Dean knew their shift patterns too. He knew when the laundry and goods deliveries came. He knew which roads and alternative access routes were taken when ferrying inmates between courthouse and jailhouse, from one institution to another in and beyond state lines. There were isolation cages in the vans, with wall-mounted straps, chains and locks, kick panels, tamper-proof screws, ‘cargo’ nets and a gun-rack near the driver and guard seat. The window panels are all flush-mounted on the inside to help keep things clean real fast no matter what. The vans were designed to a rigid set of specifications for the Department of Corrections and Rehabilitations. Dean had seen the plans. He knew about the education programme in the prison, the location, tools and timetables, especially the schedules run to support furniture manufacturing and metal work.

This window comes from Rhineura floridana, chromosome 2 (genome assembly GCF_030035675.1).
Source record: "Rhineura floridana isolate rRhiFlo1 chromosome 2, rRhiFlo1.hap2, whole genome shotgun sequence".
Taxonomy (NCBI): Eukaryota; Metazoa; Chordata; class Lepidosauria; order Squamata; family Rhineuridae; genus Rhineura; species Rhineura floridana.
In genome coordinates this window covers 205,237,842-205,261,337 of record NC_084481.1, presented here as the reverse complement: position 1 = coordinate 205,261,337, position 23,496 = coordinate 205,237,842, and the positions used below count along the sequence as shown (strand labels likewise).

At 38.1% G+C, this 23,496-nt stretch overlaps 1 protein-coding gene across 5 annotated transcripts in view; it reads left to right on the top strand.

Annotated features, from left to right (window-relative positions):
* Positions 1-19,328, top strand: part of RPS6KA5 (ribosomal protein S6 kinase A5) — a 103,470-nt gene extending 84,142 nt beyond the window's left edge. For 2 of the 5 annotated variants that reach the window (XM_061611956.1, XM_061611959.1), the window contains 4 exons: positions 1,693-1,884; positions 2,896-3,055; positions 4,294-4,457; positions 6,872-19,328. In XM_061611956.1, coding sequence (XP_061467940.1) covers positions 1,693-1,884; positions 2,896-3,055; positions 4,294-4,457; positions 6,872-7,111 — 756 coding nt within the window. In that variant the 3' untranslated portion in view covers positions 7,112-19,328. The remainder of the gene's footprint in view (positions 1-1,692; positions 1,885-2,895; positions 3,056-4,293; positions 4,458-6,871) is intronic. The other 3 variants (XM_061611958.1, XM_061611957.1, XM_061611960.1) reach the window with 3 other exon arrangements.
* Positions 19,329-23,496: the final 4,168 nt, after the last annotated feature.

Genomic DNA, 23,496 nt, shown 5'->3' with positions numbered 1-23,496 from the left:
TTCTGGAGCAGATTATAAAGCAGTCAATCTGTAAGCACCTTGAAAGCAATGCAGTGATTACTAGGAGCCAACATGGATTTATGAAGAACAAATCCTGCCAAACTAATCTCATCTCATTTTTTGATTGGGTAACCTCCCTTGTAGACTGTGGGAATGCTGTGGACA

As Dean waited for her to speak, Marion tilted her head slightly from one side to the other as if considering a thought, an idea about to take shape.
“Stay faithful to your strengths Dean. There may be a decision, coming at you from some place you don’t expect it, or want to expect it. You’re thinking about a different place, a new start, a change. You …”
“Change is bad right? That hanged man there …. he’s always there, comes up as the last card, right there.”
“Decisions Dean, decisions.”
Mary went to pick the card up but thought better of it.
“He’s not hung from the neck and look, there is a wry smile on his face. This is not about a struggle. He is biding his time, briefly suspended there with different perspectives on what he sees. He’s taking things in, knows he’ll have to somehow turn things round, including himself at some point, just not right now.”